Judge Clark Douglas is in hot pursuit of a fugitive grilled cheese sandwich.
A harrowing collision with fate.
"Never underestimate the kindness of the common man, Phillip."
Facts of the Case
Robert "Butch" Haynes (Kevin Costner, Dances with Wolves) is a fugitive on the run. Through a series of complicated circumstances, he's taken a young boy named Phillip (T.J. Lowther, A Home of Our Own) hostage, a situation Phillip responds to in a surprisingly calm manner. Butch initially regards the kid as little more than a piece of leverage, but it doesn't take long for the criminal to begin developing a fatherly affection for his new traveling buddy. Meanwhile, Texas lawman Red Garnett (Clint Eastwood, Two Mules for Sister Sara) and his associates pursue Butch across the state with unyielding determination.
It's easy to imagine A Perfect World being pitched to the studio: "Two movie stars—Clint Eastwood and Kevin Costner—face off against each other! One's a cop, one's a criminal and there's an innocent child caught in the crossfire!" Indeed, judging from many of the reviews that came out around the time of the film's release, it seems that many were expecting some sort of macho throwdown between the old icon and the young sensation. However, A Perfect World is almost entirely disinterested in the notion of allowing the two to square off in a Sergio Leone-style finale. It has bigger things on its mind, and is far more concerned with weighty thematic issues and understated character development than with action.
Though both stars receive prominent billing, Eastwood (who also directed and produced the film) is mostly content to take a backseat and allow Costner's character to dominate the proceedings. At its core, A Perfect World is the story of a complicated relationship between a criminal and a young boy, and it constantly discovers fascinating material in this relationship without ever turning precious or falsely sentimental. The movie never attempts to shy away from the fact that Costner is an unrepentant thief, kidnapper and murderer, but within that firmly-established framework it permits him to demonstrate a certain paternal warmth. There's a good deal of gentle humor in Costner's somewhat misguided efforts to make the kid happy, such as when he takes the boy trick or treating and then pulls out his pistol when the homeowner declares that she doesn't have any candy. However, these smile-inducing moments are offset by scenes in which the chilly reality of the situation is made clear (particularly a horrifying sequence in which Costner overreacts to the actions of an abusive African-American father).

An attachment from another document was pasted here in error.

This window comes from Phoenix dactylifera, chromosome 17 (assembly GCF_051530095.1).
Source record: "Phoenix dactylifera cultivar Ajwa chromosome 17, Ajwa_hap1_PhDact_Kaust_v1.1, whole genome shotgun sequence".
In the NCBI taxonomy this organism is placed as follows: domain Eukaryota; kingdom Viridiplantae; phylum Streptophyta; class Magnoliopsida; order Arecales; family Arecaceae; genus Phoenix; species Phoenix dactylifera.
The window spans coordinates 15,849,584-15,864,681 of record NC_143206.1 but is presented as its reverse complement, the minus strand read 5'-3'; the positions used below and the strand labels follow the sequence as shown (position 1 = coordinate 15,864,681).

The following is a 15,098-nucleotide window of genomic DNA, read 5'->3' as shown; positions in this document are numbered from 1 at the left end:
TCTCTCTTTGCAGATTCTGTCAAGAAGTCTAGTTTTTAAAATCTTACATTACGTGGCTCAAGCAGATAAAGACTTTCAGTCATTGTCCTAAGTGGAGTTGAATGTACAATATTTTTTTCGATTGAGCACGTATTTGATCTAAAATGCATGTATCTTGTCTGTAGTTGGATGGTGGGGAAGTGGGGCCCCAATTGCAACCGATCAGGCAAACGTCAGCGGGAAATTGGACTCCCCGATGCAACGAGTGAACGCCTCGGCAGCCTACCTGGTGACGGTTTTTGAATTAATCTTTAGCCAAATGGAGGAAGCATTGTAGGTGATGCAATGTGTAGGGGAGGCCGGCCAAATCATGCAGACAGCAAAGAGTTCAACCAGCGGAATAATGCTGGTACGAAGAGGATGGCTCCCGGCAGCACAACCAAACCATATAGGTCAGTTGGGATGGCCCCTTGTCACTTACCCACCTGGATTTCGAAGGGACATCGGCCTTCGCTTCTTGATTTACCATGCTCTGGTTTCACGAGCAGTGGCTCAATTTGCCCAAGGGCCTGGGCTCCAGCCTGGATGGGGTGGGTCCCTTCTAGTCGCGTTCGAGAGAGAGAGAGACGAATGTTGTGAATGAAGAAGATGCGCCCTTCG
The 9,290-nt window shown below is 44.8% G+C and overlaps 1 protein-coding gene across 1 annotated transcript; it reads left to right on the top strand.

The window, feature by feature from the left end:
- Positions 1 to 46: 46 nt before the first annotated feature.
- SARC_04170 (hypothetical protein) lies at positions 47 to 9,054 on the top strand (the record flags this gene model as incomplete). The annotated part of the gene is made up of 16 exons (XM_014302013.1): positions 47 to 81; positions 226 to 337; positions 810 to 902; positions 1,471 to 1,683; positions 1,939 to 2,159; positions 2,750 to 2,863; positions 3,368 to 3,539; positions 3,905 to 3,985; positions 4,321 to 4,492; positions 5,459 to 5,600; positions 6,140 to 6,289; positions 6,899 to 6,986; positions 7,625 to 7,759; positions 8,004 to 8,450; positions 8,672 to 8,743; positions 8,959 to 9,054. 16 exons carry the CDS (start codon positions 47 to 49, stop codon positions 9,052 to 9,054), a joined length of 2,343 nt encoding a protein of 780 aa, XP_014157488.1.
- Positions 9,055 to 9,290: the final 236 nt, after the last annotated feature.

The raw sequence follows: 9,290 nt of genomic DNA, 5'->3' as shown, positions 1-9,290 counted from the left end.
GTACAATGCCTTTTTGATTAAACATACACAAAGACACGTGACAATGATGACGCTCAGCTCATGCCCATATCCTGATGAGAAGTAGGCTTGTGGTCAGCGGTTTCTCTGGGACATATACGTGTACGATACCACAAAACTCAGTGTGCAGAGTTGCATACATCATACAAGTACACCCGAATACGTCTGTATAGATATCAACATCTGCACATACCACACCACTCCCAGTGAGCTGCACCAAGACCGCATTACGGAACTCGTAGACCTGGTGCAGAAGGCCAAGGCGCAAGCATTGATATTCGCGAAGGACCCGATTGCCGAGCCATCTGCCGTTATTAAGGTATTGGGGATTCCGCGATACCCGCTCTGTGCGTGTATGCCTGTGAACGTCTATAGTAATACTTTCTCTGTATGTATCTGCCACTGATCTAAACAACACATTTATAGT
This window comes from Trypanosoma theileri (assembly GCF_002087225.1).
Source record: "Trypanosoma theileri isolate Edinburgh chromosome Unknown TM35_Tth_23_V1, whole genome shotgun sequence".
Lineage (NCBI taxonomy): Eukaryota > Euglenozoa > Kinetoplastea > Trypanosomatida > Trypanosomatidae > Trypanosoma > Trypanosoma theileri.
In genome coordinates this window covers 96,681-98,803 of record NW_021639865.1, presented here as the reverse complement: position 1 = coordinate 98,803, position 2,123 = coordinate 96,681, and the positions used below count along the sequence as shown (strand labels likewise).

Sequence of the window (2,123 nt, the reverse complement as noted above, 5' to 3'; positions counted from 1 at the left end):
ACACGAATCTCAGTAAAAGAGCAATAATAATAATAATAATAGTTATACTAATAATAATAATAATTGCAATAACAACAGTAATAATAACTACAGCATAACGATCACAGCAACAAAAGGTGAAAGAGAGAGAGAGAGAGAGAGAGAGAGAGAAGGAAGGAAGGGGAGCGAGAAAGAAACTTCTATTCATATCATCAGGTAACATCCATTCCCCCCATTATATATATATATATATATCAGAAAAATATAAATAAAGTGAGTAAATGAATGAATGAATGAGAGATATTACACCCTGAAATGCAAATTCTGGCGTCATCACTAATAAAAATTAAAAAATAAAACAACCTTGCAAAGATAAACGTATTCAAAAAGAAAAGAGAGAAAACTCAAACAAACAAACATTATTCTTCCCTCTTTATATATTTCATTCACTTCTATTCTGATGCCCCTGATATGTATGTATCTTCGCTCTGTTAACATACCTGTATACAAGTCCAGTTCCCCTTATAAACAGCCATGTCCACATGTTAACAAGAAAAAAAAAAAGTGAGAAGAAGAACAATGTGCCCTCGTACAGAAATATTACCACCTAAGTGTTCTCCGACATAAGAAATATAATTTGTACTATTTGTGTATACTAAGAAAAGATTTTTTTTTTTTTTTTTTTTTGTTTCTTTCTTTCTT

In the years immediately following the acclaimed Dances with Wolves, Kevin Costner struggled to find quality material. Consider the films that either bombed artistically, financially or both: Robin Hood: Prince of Thieves, The Bodyguard, Wyatt Earp, The War, Waterworld, The Postman…it all adds up to a fairly staggering amount of squandered potential. However, A Perfect World is a film that perfectly understands Costner's screen presence and abilities, and Eastwood's unpretentious, sure-handed direction steers the actor into what just might be his finest performance. The actor handles the character's laconic charm, dangerous intelligence and suppressed emotional volatility with remarkable skill, and he shares a touching chemistry with young Lowther (Costner manages to pull off the tricky task of speaking delicately with Lowther without ever seeming as if he's talking down to him).